Jablonski walks in treadmill walkathon for spinal cord injury therapy

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Jack Jablonski, the former Benilde-St. Margaret’s high school student who was paralyzed during a junior varsity high school hockey game in 2011, participated in a treadmill walkathon to raise money for research and therapy for people with spinal cord injuries and paralysis.

Jablonski and 15 other patients at the Courage Kenny Rehabilitation Institute participated in the "Walk to Victory over Paralysis" Saturday, WCCO reports. The event raises money for the Reeve Foundation and the ABLE program at Courage Kenny, where Jablonski goes for therapy.

"It's all for a good cause. I enjoy doing this anyway, and it's a fun type of therapy," Jablonski told WCCO. "It's definitely nice getting up and seeing how tall you are."

With the assistance of four specially trained therapists – two to move Jablonski's legs, another to stand behind him and help support him in an upright position, and one to monitor the movement on a computer, Jablonski was able to walk on the treadmill, according to a post on his CaringBridge page.

This kind of therapy is part of Courage Kenny's ABLE program, or activity-based locomotor exercise. The program is based on emerging research about the benefits of activating muscles and nerves to promote a greater degree of recovery in people living with paralysis, Courage Kenny says.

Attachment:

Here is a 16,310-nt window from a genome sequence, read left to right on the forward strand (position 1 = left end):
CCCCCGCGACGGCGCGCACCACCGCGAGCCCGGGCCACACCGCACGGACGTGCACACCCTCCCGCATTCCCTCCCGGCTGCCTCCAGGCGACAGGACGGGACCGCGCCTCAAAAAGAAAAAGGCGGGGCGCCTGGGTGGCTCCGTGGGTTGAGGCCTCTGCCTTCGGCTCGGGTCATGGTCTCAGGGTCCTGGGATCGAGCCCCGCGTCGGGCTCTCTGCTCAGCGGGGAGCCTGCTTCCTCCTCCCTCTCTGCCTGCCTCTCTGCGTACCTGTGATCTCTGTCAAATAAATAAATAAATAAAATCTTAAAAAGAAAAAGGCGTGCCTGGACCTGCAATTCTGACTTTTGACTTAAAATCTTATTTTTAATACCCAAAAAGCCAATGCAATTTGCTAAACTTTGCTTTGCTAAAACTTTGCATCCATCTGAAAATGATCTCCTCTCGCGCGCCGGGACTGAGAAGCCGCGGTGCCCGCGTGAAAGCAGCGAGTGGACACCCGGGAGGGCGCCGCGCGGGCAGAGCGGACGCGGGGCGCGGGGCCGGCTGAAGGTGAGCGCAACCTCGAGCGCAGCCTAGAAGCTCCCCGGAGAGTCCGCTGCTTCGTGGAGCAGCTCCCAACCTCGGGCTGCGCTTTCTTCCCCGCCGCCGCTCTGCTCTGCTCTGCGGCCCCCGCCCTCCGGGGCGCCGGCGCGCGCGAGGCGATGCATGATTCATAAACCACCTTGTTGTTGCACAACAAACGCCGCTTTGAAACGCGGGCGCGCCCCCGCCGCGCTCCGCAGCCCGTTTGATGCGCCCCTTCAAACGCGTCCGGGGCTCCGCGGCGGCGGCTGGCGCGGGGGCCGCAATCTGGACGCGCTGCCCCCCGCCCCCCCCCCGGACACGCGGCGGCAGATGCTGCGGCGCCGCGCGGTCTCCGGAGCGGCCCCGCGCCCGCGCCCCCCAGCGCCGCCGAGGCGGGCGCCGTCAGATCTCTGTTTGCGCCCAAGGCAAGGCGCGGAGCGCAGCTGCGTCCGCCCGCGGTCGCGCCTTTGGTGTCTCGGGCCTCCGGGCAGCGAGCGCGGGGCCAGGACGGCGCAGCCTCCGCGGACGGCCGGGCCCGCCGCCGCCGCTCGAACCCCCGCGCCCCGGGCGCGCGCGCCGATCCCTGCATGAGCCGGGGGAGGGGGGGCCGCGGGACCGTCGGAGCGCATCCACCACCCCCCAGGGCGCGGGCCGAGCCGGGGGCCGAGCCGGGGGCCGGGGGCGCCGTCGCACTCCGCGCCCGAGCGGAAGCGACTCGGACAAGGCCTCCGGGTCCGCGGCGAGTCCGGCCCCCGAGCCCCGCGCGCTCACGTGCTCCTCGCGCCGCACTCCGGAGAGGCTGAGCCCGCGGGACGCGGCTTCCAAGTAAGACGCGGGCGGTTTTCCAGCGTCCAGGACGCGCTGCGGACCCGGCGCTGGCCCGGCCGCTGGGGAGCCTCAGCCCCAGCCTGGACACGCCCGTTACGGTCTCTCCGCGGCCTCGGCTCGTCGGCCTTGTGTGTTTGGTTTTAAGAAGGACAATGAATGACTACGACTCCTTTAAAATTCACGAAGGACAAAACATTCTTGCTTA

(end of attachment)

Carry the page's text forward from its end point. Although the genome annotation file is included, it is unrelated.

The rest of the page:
Courage Kenny is the only facility in the state that offers this kind of therapy, according to its website.

The Jablonski family says ABLE therapy has been essential to his recovery and this fundraiser will help others get access to the therapy. Since starting the program, he's regained abilities that he'd lost because of his injury, according to his CaringBridge page.

Jablonski told WCCO that although it's a tough workout, being up and walking is a "nice, relaxing feeling." Other patients said walking on the treadmill, even with assistance, is nice because "you get to be somewhat like you were before," WCCO notes.

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The 24-hour walkathon took place at all 12 of the Reeve Foundation's NeuroRecovery Network sites across the country. Hundreds of current and former patients walked for 30- or 60-minute periods on a treadmill, Courage Kenny says.

Courage Kenny, located in Golden Valley, raised over $11,000 Saturday, according to the fundraising website. Jablonski raised over $6,000 as part of the fundraiser, surpassing his goal of $1,300, the website shows. The national walkathon had a goal of raising $300,000, which it passed.

Jablonski has made tremendous steps in his recovery since the injury, and although his dreams of playing in the NHL won't become a reality, he's got a lot to look forward to. Jablonski has become a sports radio host, he graduated from Benilde this spring and plans to attend the University of Southern California.

He also still has his eye on a career in the NHL.

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